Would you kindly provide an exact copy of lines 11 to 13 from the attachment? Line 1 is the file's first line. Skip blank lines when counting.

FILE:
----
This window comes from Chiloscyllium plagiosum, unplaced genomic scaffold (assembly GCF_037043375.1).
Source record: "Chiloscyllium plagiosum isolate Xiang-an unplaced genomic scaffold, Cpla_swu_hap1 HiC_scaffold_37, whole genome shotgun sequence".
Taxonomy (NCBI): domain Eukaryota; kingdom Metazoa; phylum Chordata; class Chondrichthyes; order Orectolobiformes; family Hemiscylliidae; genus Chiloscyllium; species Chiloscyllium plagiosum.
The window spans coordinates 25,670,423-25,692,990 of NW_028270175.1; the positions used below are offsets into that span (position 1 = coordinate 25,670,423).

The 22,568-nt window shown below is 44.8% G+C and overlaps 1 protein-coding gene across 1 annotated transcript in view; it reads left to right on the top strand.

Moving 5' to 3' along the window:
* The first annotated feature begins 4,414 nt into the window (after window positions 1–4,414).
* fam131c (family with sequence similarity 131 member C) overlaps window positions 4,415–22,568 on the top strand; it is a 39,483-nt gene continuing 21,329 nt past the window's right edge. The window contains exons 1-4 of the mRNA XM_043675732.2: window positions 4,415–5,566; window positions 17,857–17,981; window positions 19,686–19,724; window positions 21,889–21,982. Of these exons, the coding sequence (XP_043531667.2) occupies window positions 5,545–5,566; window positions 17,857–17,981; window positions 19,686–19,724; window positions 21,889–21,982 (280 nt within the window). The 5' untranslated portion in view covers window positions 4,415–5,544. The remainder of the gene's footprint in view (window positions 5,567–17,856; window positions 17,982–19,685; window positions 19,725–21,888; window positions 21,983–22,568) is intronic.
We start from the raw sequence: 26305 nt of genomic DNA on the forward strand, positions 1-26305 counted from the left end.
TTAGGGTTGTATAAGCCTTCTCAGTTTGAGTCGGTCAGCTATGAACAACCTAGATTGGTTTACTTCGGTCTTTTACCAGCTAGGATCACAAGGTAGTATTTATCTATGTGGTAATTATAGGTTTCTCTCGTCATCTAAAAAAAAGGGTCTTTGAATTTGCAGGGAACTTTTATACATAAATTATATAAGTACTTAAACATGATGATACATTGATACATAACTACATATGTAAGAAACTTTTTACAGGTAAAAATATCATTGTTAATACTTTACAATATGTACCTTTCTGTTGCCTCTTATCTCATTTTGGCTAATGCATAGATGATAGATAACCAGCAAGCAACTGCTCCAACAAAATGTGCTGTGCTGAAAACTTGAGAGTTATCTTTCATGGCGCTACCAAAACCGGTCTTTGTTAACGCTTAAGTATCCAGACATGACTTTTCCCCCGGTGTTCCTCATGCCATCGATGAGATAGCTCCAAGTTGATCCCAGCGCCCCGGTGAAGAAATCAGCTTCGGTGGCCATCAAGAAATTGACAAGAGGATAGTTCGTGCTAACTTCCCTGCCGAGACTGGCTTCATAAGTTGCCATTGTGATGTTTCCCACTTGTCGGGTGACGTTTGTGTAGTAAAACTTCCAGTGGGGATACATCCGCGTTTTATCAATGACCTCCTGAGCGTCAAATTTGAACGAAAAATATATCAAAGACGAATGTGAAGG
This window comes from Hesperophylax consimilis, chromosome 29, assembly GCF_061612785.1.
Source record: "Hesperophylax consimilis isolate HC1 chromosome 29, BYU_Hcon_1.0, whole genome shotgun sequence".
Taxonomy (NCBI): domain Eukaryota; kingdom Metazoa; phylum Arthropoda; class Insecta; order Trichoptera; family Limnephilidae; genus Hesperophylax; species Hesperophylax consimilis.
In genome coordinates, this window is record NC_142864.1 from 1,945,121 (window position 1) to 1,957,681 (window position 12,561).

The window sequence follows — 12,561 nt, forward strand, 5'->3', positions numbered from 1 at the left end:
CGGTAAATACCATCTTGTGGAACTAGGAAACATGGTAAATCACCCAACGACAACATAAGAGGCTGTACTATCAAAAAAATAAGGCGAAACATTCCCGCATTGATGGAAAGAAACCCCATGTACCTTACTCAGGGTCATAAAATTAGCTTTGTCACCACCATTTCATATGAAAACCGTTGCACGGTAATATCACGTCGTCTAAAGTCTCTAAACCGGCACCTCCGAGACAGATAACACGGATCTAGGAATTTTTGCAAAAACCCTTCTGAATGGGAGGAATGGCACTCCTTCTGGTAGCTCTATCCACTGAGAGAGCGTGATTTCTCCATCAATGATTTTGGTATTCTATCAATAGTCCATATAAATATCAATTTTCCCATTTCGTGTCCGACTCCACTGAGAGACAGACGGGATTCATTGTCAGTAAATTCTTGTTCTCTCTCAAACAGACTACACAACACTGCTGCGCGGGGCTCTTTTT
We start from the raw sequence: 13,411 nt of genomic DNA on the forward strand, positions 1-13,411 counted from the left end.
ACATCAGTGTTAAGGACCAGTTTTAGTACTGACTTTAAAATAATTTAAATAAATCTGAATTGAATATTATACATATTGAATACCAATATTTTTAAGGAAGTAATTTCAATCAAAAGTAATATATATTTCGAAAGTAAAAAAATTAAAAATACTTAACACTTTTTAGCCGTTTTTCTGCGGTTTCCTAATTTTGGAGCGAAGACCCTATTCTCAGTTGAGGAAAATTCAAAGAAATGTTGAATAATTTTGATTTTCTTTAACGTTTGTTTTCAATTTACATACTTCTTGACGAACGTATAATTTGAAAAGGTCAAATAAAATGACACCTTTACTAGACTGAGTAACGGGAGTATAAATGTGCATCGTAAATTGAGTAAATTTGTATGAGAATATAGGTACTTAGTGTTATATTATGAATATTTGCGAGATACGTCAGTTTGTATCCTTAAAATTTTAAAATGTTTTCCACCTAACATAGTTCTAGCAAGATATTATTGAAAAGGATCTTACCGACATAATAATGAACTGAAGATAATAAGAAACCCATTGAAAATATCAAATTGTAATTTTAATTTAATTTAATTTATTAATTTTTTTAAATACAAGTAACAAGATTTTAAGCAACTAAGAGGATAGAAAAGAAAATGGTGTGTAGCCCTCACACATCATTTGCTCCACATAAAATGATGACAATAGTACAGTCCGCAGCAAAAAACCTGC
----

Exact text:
This window comes from Hesperophylax consimilis, chromosome 29, assembly GCF_061612785.1.
Source record: "Hesperophylax consimilis isolate HC1 chromosome 29, BYU_Hcon_1.0, whole genome shotgun sequence".
Taxonomy (NCBI): domain Eukaryota; kingdom Metazoa; phylum Arthropoda; class Insecta; order Trichoptera; family Limnephilidae; genus Hesperophylax; species Hesperophylax consimilis.